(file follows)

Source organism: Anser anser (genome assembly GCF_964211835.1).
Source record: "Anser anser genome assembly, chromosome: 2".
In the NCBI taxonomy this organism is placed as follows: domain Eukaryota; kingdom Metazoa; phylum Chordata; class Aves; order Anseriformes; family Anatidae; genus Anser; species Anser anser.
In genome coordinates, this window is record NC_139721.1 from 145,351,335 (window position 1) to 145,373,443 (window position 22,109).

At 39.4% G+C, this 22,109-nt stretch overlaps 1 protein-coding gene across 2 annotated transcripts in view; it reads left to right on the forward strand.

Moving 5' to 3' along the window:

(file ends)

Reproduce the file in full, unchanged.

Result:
Source organism: Anser anser (genome assembly GCF_964211835.1).
Source record: "Anser anser genome assembly, chromosome: 2".
In the NCBI taxonomy this organism is placed as follows: domain Eukaryota; kingdom Metazoa; phylum Chordata; class Aves; order Anseriformes; family Anatidae; genus Anser; species Anser anser.
In genome coordinates, this window is record NC_139721.1 from 145,351,335 (window position 1) to 145,373,443 (window position 22,109).

At 39.4% G+C, this 22,109-nt stretch overlaps 1 protein-coding gene across 2 annotated transcripts in view; it reads left to right on the forward strand.

Moving 5' to 3' along the window: